IV. Hiring a Lawyer
A. What to Expect
The ﬁrst meeting with a lawyer is frequently called a
“consultation.” This is an opportunity for the client and
lawyer to get to know one another and to discuss the client’s
legal matter. Some lawyers will oﬀer a free consultation or
a discounted rate for a short consultation. You should ask if
there will be a charge for your ﬁrst meeting with the lawyer
when you call to set up the appointment.
A good lawyer will be honest, and may tell you things that
you do not want to hear, such as “you do not have a case.”
A good lawyer will also take the time to meet with you.
You should not feel rushed to complete the meeting.
If you are not satisﬁed with your meeting, you always have
the option to talk to other lawyers about your case. You
should be completely comfortable with the lawyer you hire.
B. What to Ask
Do not shy away from asking “tough” questions.
• Ask about the lawyer’s experience in handling matters
similar to yours and how long the lawyer has been in practice.
While it is okay to ask the lawyer to provide examples of prior
matters, you should keep in mind that the lawyer cannot
share other clients’ secrets and/or conﬁdential information.
The information provided in response to inquiries regarding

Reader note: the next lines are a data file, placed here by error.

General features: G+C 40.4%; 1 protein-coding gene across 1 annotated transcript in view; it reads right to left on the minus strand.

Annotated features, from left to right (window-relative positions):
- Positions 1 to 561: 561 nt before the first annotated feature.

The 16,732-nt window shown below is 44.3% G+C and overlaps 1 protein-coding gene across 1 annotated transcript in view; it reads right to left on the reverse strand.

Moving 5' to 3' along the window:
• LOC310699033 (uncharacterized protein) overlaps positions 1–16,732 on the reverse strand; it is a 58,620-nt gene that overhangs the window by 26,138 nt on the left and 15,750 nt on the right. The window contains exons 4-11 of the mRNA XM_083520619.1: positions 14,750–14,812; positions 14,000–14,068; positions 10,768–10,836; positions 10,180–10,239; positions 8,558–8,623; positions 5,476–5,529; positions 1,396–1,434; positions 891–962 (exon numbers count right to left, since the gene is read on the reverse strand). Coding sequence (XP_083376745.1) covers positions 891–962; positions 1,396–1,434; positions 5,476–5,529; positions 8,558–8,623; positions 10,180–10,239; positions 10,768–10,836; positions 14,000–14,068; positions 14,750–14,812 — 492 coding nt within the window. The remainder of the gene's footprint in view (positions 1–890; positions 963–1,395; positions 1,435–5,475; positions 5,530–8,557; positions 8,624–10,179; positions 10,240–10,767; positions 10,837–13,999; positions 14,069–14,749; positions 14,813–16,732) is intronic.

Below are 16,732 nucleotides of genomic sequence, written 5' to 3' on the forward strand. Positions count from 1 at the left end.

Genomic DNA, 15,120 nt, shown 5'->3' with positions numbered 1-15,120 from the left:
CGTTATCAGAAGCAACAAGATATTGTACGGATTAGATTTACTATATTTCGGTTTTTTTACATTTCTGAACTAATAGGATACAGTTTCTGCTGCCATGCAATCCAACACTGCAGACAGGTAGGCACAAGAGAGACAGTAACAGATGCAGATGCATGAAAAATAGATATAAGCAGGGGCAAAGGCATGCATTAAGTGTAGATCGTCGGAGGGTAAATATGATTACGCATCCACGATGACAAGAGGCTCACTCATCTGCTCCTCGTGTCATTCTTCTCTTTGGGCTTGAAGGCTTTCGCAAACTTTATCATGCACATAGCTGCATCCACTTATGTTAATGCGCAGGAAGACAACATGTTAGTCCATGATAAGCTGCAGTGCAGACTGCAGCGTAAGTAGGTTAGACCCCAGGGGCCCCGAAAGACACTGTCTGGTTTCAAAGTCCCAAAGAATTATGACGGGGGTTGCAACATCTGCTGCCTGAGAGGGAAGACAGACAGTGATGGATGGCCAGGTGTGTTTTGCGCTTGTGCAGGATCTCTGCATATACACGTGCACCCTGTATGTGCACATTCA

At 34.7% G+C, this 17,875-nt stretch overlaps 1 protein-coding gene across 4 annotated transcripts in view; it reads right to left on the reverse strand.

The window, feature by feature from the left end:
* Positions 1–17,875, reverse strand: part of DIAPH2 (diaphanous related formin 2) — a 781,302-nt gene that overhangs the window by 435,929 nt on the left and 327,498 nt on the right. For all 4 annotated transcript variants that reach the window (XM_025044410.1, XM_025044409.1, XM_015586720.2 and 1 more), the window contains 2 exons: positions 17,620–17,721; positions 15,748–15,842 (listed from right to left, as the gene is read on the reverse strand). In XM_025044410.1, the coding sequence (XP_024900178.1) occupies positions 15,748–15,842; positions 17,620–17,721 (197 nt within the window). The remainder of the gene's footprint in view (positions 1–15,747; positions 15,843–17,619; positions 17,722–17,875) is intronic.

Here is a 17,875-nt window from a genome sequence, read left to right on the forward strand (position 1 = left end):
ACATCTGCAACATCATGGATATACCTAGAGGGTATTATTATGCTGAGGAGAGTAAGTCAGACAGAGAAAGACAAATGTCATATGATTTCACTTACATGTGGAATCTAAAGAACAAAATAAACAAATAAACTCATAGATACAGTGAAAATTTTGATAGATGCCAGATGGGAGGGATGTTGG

prior matters will, in all likelihood, be general in nature.
• Ask whether the lawyer has ever been professionally
disciplined, and if so, whether he or she is now in good
standing with the Bar.
• Ask how long it will take to complete the services. But
always remember that things can happen which will aﬀect the
length of time that may be required for your case to be
completed and lawyers cannot guarantee a particular result.
• Ask whether there are alternatives to the course of action
recommended by the lawyer. For example, if you are meeting
with an Estate Planning lawyer, you may wish to ask about
the diﬀerences in cost and function between a simple will and
a more complicated trust.
• Ask whether the lawyer carries malpractice insurance. You
are entitled to ask this question. If the lawyer does carry
malpractice insurance, you may ask that the name of the
insurance company be included in the written retainer
agreement and that the limits of the policy and the type of
policy be disclosed to you. Michigan, like the majority of
states, does not require lawyers to maintain malpractice
• Ask the lawyer any question that you have regarding your
matter. There are no stupid questions. Legal matters can be